Planning a hot colour scheme

Late winter is a great time of the year to get out and do some garden projects whether at home or as a professional. One of our big projects at Aberglasney at the moment is the development of a Wisteria arch which is taking shape nicely. This arch is almost thirty meters long and will need under planting with herbaceous perennials. In this case we are planning a hot colour scheme to set off the blue flowers of the Wisteria as well as to match the nearby Sunken Garden colour scheme. Jobs like this are exciting but can also be a little daunting. However follow some simple rules and you’ll have a clear and strong colour scheme that is manageable and practical providing thanks to good plant choice and combinations.

The basic principle in this case is oranges, reds, yellows but equally importantly strong blues, purples and even pinks to set off the other colours. Our plan is to have contrasting foliage and a long flowering period. We also want certain plants to be spectacular and have different shaped flowers at different heights to break up the hard lines and create focal points at different times of the year.

Now this all sounds very technical and complicated but once it’s thought through it is relatively straight forward. The oranges, yellows and reds will come from Hemerocallis at low level, Kniphofia at mid and high level and Helenium at higher levels at the back. Strong pinks will come from certain Geranium such as Patricia and likewise the purple from Geranium psilostemon. Another source of strong blue will come from perennial Salvia like ‘Mainacht’ which flower for a long time. Tall blue colours will be achieved with the use of Aconitum and Strobilanthes which will set off the later flowering Kniphofia and Helenium. Amongst all this there will be other plants drifted through such as a hot tulip combination for earlier in the year.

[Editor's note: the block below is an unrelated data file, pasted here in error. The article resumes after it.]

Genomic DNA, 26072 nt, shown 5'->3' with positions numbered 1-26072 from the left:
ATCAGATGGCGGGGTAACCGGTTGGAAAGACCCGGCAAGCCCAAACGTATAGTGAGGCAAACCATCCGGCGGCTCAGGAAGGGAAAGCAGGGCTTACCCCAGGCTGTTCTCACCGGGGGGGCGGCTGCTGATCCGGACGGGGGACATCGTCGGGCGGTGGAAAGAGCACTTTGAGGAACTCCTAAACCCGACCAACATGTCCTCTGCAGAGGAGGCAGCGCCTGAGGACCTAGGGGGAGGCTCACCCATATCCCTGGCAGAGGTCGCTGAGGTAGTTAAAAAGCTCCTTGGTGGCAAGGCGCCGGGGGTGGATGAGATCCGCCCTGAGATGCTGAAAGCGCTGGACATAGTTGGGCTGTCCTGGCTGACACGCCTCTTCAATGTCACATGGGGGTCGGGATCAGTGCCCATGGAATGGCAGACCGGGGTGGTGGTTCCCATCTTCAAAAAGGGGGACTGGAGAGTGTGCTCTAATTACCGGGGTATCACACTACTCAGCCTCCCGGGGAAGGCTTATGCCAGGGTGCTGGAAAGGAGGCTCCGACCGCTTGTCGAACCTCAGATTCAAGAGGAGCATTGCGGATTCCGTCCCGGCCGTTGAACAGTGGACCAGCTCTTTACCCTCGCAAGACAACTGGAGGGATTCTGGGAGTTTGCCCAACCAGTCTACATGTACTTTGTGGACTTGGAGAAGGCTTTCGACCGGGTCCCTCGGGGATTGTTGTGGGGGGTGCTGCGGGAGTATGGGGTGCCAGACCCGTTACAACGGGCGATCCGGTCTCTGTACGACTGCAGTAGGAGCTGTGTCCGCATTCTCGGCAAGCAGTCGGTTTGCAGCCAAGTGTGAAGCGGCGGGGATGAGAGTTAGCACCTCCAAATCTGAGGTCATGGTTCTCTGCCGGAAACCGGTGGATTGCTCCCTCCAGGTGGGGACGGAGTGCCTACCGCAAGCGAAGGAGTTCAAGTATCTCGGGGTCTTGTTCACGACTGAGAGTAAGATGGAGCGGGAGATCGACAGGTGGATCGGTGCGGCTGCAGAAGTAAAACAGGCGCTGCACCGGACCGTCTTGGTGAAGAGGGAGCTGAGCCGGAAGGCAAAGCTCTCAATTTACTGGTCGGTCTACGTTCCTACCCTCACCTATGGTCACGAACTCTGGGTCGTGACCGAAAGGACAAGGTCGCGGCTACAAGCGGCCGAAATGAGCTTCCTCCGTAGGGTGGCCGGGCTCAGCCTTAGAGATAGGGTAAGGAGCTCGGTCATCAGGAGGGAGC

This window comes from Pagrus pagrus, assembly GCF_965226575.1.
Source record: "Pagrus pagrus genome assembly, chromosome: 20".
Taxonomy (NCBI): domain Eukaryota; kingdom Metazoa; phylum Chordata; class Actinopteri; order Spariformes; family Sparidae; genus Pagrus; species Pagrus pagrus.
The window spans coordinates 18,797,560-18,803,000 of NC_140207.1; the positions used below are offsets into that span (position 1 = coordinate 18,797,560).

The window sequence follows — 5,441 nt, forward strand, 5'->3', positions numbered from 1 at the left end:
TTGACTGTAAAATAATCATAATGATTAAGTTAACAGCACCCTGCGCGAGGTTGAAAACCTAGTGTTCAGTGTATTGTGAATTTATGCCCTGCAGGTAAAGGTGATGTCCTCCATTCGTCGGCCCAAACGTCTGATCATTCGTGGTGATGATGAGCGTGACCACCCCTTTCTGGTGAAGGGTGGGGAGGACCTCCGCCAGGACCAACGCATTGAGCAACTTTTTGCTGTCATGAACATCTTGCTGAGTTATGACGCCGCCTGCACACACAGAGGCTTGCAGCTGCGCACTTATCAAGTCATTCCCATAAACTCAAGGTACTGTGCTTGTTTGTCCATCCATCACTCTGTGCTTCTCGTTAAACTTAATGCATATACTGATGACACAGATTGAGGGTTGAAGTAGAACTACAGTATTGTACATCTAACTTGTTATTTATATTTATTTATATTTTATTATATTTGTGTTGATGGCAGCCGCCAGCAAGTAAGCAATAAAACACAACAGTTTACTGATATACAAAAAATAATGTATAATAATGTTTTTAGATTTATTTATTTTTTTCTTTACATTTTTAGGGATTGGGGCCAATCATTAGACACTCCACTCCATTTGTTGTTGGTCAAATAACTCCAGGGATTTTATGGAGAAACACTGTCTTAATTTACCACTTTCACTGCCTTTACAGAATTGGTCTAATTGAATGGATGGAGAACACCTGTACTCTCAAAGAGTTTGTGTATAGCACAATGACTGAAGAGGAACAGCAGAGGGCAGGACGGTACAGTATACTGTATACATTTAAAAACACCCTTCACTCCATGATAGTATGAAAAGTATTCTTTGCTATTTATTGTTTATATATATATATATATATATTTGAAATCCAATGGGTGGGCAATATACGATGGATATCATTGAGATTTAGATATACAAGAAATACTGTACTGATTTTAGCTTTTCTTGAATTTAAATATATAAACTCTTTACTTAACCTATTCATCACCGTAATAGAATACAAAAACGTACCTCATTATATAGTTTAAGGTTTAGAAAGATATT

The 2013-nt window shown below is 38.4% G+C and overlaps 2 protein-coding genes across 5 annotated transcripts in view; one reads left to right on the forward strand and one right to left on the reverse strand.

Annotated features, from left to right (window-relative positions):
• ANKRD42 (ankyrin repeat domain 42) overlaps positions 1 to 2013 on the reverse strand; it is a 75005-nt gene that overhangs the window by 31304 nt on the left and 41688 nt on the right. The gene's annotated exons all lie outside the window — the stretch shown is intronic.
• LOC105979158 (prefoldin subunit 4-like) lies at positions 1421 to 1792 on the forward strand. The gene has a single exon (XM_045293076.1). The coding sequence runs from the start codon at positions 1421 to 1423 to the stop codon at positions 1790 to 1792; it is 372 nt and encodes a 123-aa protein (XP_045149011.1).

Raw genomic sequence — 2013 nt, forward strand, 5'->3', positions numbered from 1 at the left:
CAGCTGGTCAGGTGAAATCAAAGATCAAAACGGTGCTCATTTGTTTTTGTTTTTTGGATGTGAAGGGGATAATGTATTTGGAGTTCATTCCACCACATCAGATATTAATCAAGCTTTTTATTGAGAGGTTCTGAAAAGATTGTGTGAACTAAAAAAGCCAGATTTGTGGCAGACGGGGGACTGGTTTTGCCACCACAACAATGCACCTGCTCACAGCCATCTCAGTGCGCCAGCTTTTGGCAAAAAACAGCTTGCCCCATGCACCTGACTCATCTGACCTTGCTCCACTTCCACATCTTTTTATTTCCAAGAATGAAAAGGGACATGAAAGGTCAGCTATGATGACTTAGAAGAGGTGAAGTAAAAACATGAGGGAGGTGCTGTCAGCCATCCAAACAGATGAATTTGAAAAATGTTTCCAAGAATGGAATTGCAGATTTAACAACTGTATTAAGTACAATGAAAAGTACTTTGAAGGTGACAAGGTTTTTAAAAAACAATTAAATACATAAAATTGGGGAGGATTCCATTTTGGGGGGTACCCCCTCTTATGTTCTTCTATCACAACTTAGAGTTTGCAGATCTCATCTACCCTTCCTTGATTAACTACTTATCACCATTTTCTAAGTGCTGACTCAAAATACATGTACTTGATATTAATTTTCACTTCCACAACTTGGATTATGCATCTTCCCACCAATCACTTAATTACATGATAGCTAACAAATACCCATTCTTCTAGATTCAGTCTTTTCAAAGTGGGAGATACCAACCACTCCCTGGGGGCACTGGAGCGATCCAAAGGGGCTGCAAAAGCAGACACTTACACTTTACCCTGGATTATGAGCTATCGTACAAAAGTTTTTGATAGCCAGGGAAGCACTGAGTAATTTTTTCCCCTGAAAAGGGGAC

We plan to use the same technique for summer flowering bulbs such as Lilies and Agapanthus to create one off focal points. Mixing the grassy leaved plants such as Crocosmia, Kniphofia and Agapanthus with the more rounded or cut leaves of the perennials will add foliage contrast where as the sprawling habit of the Geranium will soften the edges of the paths. At the back of the border the very large forms of Kniphofia will have arching stems that should contrast well with the upright Helenium and Aconitum.

Our plan is to mix these plants in such a way that they set each other off both through foliage and flower. With careful choice of varieties each group such as Crocosmia will contain plants that flower at different points in the season. For instance there are many different Crocosmia that flower at different times in midsummer and they come in a range of colours and heights. By using eight or nine different types of Crocosmia we should have different ones flowering over a long period. The same will be done with all the plants that we are using to add variety to the display from groups of plants we know very well. The advantage of this is that you can make the most of a certain group of plants that you know do well for you but you are still able to enjoy a great variety.

We will probably use a great many other plants in these borders as they take shape and may even pep up the display with Dahlia or other tender perennials in the early years. Either way planning a new border is great fun and very exciting.

Tips for the week

  • Start a project in the garden
  • Turn seedlings under glass to keep them straight
  • Look out for bulbs in grass ours are about seven weeks ahead
  • Fleece ground to warm it up before planting
  • Mend and prepare cloches/cold frames for early seedlings